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Lions Roar : January 2003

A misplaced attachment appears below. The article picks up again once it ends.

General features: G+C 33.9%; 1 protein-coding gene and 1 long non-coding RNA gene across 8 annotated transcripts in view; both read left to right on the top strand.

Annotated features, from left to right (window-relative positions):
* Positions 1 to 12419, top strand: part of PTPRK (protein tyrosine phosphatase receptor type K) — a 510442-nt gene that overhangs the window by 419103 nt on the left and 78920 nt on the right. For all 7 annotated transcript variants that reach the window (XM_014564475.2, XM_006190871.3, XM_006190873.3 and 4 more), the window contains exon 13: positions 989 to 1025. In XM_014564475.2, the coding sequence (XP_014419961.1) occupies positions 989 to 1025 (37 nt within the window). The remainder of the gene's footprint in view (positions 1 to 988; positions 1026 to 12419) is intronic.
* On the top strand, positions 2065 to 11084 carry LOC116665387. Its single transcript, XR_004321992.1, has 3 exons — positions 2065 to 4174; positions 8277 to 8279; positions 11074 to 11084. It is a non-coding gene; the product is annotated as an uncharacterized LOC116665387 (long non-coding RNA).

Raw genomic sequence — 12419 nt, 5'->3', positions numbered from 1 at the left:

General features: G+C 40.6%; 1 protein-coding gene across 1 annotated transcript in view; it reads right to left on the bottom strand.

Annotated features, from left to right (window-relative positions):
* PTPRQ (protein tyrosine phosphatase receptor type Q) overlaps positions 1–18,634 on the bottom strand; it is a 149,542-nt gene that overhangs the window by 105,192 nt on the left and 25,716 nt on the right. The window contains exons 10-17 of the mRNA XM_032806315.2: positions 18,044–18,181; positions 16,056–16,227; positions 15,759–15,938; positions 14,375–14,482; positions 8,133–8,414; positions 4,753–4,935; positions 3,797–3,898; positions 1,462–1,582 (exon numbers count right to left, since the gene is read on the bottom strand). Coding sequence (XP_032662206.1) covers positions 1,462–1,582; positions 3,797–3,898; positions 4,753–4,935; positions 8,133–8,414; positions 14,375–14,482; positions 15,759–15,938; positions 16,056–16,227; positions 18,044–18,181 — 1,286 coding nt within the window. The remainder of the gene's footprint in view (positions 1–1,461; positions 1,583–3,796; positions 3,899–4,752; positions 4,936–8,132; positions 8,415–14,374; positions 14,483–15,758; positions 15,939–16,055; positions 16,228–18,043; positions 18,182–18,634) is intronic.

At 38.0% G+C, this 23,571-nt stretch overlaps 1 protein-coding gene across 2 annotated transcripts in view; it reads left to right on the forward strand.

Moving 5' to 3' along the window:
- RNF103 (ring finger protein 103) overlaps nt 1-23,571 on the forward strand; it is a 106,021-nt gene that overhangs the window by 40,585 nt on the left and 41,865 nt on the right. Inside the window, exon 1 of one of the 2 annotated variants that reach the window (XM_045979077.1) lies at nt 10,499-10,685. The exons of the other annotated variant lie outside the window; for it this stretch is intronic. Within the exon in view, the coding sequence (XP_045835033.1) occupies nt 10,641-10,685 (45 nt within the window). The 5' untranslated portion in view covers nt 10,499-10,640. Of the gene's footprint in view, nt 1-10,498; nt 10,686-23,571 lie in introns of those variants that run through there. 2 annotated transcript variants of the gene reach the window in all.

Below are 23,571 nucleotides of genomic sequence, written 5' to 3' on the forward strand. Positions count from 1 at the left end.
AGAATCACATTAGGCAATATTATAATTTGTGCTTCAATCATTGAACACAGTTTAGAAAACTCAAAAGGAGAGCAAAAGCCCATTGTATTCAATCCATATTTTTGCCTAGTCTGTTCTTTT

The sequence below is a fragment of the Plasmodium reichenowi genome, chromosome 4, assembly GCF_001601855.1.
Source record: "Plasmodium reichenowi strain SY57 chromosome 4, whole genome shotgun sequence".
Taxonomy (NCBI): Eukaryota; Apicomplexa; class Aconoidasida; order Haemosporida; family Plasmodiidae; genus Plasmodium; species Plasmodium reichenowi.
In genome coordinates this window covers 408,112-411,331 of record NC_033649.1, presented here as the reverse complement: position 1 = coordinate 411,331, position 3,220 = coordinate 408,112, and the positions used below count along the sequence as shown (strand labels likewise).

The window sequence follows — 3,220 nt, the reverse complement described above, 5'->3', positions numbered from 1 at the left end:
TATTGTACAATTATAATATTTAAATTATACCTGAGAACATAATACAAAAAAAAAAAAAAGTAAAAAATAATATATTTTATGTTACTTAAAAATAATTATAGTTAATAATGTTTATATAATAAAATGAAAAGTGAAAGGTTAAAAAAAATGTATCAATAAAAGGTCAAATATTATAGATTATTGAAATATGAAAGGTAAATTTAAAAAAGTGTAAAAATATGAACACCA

SHAMBHALA SUN JANUARY 2003 7 I’m fifty-one, and the world has never felt so dangerous. One starts to understand what people felt in former times when calamity seemed to be gathering on the horizon. Now we too experi- ence a dark foreboding, fear for our children’s future, and helplessness in the face of our lead- ers’ recklessness. Normally I’m expected to write these editorials about the contents of the Sun or on a Buddhist theme, but fears that we may be entering a bad era dominate my thoughts. I expect you are troubled as well. It does not feel like the moment to address issues of purely personal or spiritual development. In a time like this, it is an intrinsic part of spiritual practice—an obliga- tion, really—for practitioners to consider the state of the world and try to formulate a helpful response. But I confess my overriding feeling is one of helplessness. We of the post-war Western gen- eration have felt so empowered. Maybe the influence we thought we had was always an illu- sion. But in past decades, even governments considered extreme in their time generally respected agreed-upon norms of political behavior. Now there are major actors on the world stage who are swollen by power, ambition and, too often, religion. They seek the most extreme change, feel no constraints on their actions, and are willing to take great risks. It is the greater danger that makes us feel more helpless. I make no excuses for or no defense of the West’s violent enemies. But over them we have no possibility of influence. We can only undercut their popular support by acting in the world with decency and generosity, and defend our citizens when we must. Our responsibility is for our own societies and governments. For this audience I don’t need to argue the ways in which the current U.S. administration is the most radical and bellicose in recent history, perhaps ever. It seeks to dominate the world—indeed remake it—with its unprecedented military power. It seeks to dominate domestic politics with the rhetoric of permanent warfare, so that voters are distracted from the economy and opponents cowed by charges of traitorousness. Of course, America’s enemies are pleased to cooperate with this strategy—it suits their purposes as well. Perhaps events will prove me wrong by the time this issue is in your hands. Perhaps in the congressional elections coming up as I write this voters will deliver a rebuke to the administra- tion. But every indication now is that the war strategy is working. Perhaps between the Security Council and the Iraqis themselves, a successful inspection regime will forestall the American invasion, or perhaps a sudden collapse of the Saddam regime. But even then, the larger issue is the ambition of leading figures in the administration to reshape the world using American mil- itary power. So if not Iraq now, then somewhere else later. And if Iraq now, then somewhere else again after. Until finally, in one place or the other, the easy victories end. Between a tamed electorate at home and a weak international system, where are we left, what can we do to slow the momentum? I would never counsel political passivity. We must do whatever we can electorally. Yet there is a feeling of helplessness, because primal human forces are at work on a large scale—more accurately, they are being manipulated—and such forces do not turn quickly or easily. I just flew back from San Francisco thinking about these things, thinking about this feeling of helplessness. And something unexpected, unplanned, happened. I started being nice to peo- ple (and I can be pretty grumpy). It felt natural to smile at people, to be patient, to help them with their bag. Sometimes I’m like that anyway, but in this case it felt special, like a contribu- tion I could make. To bring in positive and peaceful energy and not add more aggression to an angry world. It was little but it was all I could do. I was no longer helpless, but in the best Buddhist tradition, useless. ♦ SHAMBHALA SUN BUDDHISM CULTURE MEDITATION LIFE Melvin McLeod, Editor-in-Chief Trish Deitch Rohrer, Executive Editor Barry Campbell Boyce, Senior Editor Andrea McQuillin, Managing Editor Liza Matthews, Art Director & Associate Editor Seth Levinson, Assistant Art Director James M. Gimian, Publisher Molly De Shong, Associate Publisher, Circulation, & Assistant Editor Eric L. Ross, Associate Publisher, Advertising Jessica von Handorf, Production Coordinator Raymond Taavel, Systems Manager Carol Millett, Tammy Mills, Customer Service Kenneth Swick, Bookkeeper Samuel Bercholz, Publishing Advisor Founder Chögyam Trungpa Rinpoche (1940-1987) President Sakyong Mipham Rinpoche ADVERTISING INQUIRIES Debra Ross, Advertising Sales Toll-free: 1-866-287-6633 Steve Ritchie, Advertising Sales Toll-free: 1-866-436-3233 EDITORIAL & CENTRAL BUSINESS OFFICE 1585 Barrington Street, Suite 300, Halifax, Nova Scotia, Canada B3J 1Z8 Tel: (902) 422-8404, Fax: (902) 423-2701 E-mail: email@example.com U.S . SUBSCRIPTION OFFICE 1345 Spruce St., Boulder, CO 80302-4886 SUBSCRIBERS:To subscribeor renew, call toll-free (877) 786-1950. Visit the customer service area of our website to see your subscription status. www.shambhalasun.com/customers/subs.asp MOVING? Notifyussixweeksinadvance.Wecannot be responsible for issues which the post office does not forward. The Shambhala Sun makes its mailing list available from time to time to organizations which we believe may be of interest to our readers. Please notify our subscription department if you no longer wish to receive such mailings. www.shambhalasun.com EDITORIAL • MELVIN MCLEOD Let’s Do Something Useless